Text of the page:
Quebec's Biggest Hospital Reinvented with Abundant Natural Light Echoing with The Heritage Building

Provencher_Roy and Yelle Maillé architectes in joint venture have conpleted a contemporary addition that sensitively reinterprets Hôpital du Sacré-Cœur-de-Montréal's historic building, equipping the century-old hospital as one of the most advanced and cutting-edge in Montréal. This expansion brings abundance of natural light and views to the outdoors throughout the building, which eventually help promote patient and user well-being.


Photo credit: Olivier Blouin

Located on Gouin Boulevard in the Ahuntsic-Cartierville borough, Hôpital du Sacré-Cœur-de-Montréal (HSCM) was first completed in 1927 and functioned as a sanitorium. Almost a century later, the hospital is now one of Montréal's major ambulatory care centres, a highly specialized trauma centre, and a critical part of its healthcare infrastructure.


Photo credit: Olivier Blouin


Photo credit: Olivier Blouin

But, despite its prominence, its facilities suffered from decades of dilapidation. Over time, its physical and functional deficiencies impeded the hospital from delivering on its mission.


Photo credit: Provencher_Roy & Yelle Maillé

To solve this, the hospital commissioned architects’ Provencher_Roy and Yelle Maillé to design an expansion that would complement the heritage structure while creating cutting-edge spaces for healthcare. The design brings an L-shaped new wing that houses an integrated trauma centre, a mother-child unit, endoscopy and cardiology departments, and a medical device reprocessing unit. The addition is meticulously integrated with the existing facilities, expanding them while maintaining the sense of a single, unified hospital facility.


Photo credit: Olivier Blouin

Patient treatment areas occupy the upper floors of the volume, clad with a curtain wall punctuated by vertical bands of a masonry block that relate to the historic hospital building and provide a sense of rhythm across the facade. These areas appear to float above the glass-enclosed lower levels, where waiting rooms, lounges, cafes, and other semi-public areas enjoy sweeping views over the grounds and the original building. The design maximizes natural light and views of nature at every turn, resulting in a calm, comfortable, and non-institutional patient experience.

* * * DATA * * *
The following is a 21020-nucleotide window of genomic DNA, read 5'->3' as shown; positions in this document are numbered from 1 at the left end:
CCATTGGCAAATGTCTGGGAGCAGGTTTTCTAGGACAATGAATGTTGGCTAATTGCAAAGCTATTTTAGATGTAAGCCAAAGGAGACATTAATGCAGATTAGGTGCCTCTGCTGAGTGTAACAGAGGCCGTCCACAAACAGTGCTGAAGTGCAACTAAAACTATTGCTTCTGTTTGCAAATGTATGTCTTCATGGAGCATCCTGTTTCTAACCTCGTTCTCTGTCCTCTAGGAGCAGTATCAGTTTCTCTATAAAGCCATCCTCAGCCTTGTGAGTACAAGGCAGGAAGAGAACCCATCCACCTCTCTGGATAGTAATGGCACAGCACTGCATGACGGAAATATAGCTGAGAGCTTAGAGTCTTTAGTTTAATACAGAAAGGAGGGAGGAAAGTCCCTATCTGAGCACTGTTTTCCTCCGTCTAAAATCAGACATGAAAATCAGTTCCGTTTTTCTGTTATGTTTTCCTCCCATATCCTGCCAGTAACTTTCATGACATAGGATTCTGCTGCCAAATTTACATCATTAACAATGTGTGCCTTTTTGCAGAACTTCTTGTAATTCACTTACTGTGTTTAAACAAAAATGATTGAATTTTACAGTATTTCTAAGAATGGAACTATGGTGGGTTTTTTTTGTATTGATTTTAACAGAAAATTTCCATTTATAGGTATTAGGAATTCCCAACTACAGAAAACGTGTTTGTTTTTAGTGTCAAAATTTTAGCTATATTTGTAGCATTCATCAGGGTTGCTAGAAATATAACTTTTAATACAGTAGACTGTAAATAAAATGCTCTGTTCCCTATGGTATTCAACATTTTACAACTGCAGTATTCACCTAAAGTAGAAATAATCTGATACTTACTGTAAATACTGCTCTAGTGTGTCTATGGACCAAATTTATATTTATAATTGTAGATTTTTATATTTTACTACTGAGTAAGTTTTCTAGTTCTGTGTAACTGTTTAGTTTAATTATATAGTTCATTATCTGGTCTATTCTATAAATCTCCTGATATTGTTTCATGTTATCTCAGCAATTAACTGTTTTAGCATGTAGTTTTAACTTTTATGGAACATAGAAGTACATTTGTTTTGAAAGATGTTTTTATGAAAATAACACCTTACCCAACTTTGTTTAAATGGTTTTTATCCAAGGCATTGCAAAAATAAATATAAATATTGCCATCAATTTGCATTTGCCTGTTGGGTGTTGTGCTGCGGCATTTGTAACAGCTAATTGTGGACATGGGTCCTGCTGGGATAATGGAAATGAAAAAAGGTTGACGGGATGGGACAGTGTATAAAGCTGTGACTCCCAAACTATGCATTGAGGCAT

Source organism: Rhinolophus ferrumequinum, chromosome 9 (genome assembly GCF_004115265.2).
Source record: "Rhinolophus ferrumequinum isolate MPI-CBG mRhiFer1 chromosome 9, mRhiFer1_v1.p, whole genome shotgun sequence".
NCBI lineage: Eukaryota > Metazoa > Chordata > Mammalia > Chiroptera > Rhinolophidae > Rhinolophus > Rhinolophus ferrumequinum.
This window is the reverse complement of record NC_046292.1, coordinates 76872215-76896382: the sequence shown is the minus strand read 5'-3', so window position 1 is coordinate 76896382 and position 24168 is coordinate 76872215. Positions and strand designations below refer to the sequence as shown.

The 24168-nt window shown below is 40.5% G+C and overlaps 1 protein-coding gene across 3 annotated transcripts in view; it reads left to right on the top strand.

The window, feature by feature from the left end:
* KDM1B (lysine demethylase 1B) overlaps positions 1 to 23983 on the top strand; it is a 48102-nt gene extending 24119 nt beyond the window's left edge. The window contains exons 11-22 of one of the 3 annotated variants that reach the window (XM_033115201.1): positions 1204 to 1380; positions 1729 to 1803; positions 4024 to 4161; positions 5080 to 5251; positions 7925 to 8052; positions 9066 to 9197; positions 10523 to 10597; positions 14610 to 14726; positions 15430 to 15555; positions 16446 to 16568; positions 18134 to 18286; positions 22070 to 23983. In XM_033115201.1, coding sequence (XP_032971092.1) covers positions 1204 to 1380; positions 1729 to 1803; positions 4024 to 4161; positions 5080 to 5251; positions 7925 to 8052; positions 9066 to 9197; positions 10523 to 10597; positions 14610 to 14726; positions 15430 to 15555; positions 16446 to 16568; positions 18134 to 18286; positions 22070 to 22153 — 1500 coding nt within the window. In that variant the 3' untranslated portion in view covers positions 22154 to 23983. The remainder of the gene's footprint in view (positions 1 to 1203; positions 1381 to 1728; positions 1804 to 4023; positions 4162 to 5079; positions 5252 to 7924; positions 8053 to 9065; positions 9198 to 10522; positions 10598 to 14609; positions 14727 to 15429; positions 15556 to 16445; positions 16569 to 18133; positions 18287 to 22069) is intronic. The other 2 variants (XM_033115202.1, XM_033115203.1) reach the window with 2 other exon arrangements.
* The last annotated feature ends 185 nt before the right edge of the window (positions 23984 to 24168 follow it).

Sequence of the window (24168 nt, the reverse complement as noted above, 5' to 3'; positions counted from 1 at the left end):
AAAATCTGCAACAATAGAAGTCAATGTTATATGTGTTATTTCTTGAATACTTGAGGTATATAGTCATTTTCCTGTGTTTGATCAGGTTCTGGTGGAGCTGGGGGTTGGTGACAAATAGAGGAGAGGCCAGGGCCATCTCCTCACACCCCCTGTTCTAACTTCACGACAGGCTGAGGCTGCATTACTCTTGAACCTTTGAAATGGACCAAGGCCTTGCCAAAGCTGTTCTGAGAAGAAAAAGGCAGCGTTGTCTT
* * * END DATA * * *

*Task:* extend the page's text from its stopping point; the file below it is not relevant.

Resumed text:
Photo credit: Stéphane Brügger

The therapeutic value of sunlight

The addition leverages one of the site's distinctive advantages—its bucolic setting and access to natural light. First built as a sanitorium, the hospital was originally sited and designed to take advantage of sunlight as a fundamental component of patient treatment. Today, contemporary medicine still recognizes the power of natural light and nature views as critical to the patient experience and morale.


Photo credit: Stéphane Brügger

Clad in a glass curtain wall designed to stringent LEED environmental criteria, the building is designed to feel open to the surroundings and filled with natural light. The expansion takes a campus-style design, interweaving planted and built areas to incorporate landscape as central to the patient experience. New gardens allow patients, doctors, visitors, and staff to enjoy spaces for quiet contemplation and rest and boost exposure to natural light.


Photo credit: Olivier Blouin

On the upper levels, the vertical alternation between masonry wall bands and curtain walls reinterprets the fenestration of the heritage structure in a contemporary architectural language. The approach integrates the new building with its built context, offers views out over the campus, maximizes natural light, and achieves optimal energy performance.


Photo credit: Olivier Blouin

Living inspiration: a contemporary addition that honours the hospital's heritage

The upper-level block of patient treatment areas adopts materiality that evokes the building’s original masonry. The interiors are characterized by warm, calming materials like wood while accommodating the hygiene and cleaning facilities a hospital setting demands.


Photo credit: Stéphane Brügger


Photo credit: Provencher_Roy & Yelle Maillé

A long artery connects the historic buildings with the modern wing, ensuring the seamless circulation of patients and personnel. From this axis symbolizing interdisciplinarity, visitors can access the health care spaces of other pavilions via elevators visible from the entrance and signage facilitating orientation directly integrated into the architecture.


Photo credit: Stéphane Brügger

The artery opens onto a welcoming entryway bathed in light and designed to double as a casual meeting place for professionals from various departments, students, and patients. The area creates a dramatic sense of arrival and offers a much-needed place to relax and take breaks, improving the workplace experience of doctors, nurses, and other hospital staff.


Photo credit: Stéphane Brügger

Growth potential

The addition is designed to seamlessly accommodate future expansions as healthcare demands outstrip the facilities.


Photo credit: Olivier Blouin

About Provencher_Roy

Provencher_Roy is an award-winning Canadian architecture practice involved in all forms of the built environment. We champion an integrated approach to design and provide expertise in interior design, urban design, urban planning, landscape architecture, industrial design, and sustainable development.